Overcoming Nerves While Speaking Publically
by Natalie Gallagher
Public speaking continues to be one of the biggest fears many people have, and it’s largely because of the incredible anxiety that comes with standing in front of a crowd, with all eyes and ears focusing on you. “What if” questions roil around in our brains: What if I say something dumb? What if I look bad? What if, what if, what if???
After twenty-one years of being a public speaker, including in front of audiences large and small, I’m here to tell you that the nerves never fully go away. But there are a few things that you can do to not only minimize the fear, but to make the fear work in your favor.
- Channel the anxiety into preparation and practice. The more you practice, the less likely it is that you will make a serious flub during the presentation. For example, TED speakers practice an average of three hours a week, for a full three months before their presentation! By the time they get on stage, they have their speech memorized inside-out. If they get nervous, the odds of forgetting their speech are drastically reduced because of the practice time they’d invested. Practicing as much as possible helps not only with remembering your presentation, but it helps you to feel familiar and comfortable with presenting in the first place, which in turn helps to minimize nervousness.
- Know that the audience wants you to win. No one wants to watch a bad presentation; we want to get value out of being in the audience. And for the most part human beings are kind and decent and like for others to succeed. Which means there is a 99% chance that your audience is rooting for you to do well! Whenever I’m feeling anxious on stage, I look out at the faces and remember that they’re here to hear me speak, and they want me to do well because they get value out of the speech in return. Assume that all of the faces in the audience are friendly, and relax knowing that they are wishing you the best.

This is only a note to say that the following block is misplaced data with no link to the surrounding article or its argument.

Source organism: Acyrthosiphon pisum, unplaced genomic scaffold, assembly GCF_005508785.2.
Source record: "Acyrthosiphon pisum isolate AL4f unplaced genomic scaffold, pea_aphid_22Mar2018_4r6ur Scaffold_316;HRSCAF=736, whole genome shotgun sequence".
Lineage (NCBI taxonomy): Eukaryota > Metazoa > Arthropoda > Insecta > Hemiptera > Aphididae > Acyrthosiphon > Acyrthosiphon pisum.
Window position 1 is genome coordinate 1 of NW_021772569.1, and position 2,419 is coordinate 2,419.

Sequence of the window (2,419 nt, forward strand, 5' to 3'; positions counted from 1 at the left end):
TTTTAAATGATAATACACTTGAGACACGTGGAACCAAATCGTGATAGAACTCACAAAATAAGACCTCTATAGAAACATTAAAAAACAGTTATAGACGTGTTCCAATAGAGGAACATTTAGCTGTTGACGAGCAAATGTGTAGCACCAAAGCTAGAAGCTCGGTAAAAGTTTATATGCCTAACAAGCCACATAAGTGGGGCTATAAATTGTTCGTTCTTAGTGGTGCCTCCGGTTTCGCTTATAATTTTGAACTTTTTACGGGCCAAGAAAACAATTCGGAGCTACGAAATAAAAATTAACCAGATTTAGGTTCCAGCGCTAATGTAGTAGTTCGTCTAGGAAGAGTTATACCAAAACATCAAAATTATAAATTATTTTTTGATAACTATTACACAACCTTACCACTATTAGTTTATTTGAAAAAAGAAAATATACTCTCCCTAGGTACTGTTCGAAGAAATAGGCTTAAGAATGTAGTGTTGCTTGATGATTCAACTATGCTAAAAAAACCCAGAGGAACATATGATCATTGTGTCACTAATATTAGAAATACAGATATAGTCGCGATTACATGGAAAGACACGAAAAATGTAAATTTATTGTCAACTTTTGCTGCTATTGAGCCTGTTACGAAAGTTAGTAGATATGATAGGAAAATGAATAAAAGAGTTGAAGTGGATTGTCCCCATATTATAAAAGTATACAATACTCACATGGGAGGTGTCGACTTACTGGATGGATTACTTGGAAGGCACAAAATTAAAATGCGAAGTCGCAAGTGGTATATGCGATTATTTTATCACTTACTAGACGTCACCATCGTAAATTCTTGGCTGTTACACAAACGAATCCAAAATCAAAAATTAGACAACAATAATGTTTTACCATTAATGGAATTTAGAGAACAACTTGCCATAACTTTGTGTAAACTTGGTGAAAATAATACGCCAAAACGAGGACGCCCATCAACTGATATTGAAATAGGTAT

- Breathe deeply and breathe often. I’ve discussed the importance of breathing deeply while speaking publically before, but I cannot emphasize enough how important it is. Your brain cannot function without oxygen, and we tend to stop breathing enough when we get nervous. But this will only exacerbate your anxiety and increase the possibility of making mistakes while on stage. It’s a vicious cycle that can be interrupted by taking deep breaths before, during, and after your speech. If nerves cause you to stumble while speaking, stop, take a deep breath, and then resume.
There is no magic bullet for overcoming nerves and anxiety while speaking publically. Even the most seasoned and experienced speakers still get nervous. But it’s how you channel the nerves that makes all the difference.
Natalie Gallagher is a skilled storyteller who works closely with clients to help them express their unique personalities through written and spoken content. Contact Natalie through email at ngallagher @ sociallinus.com.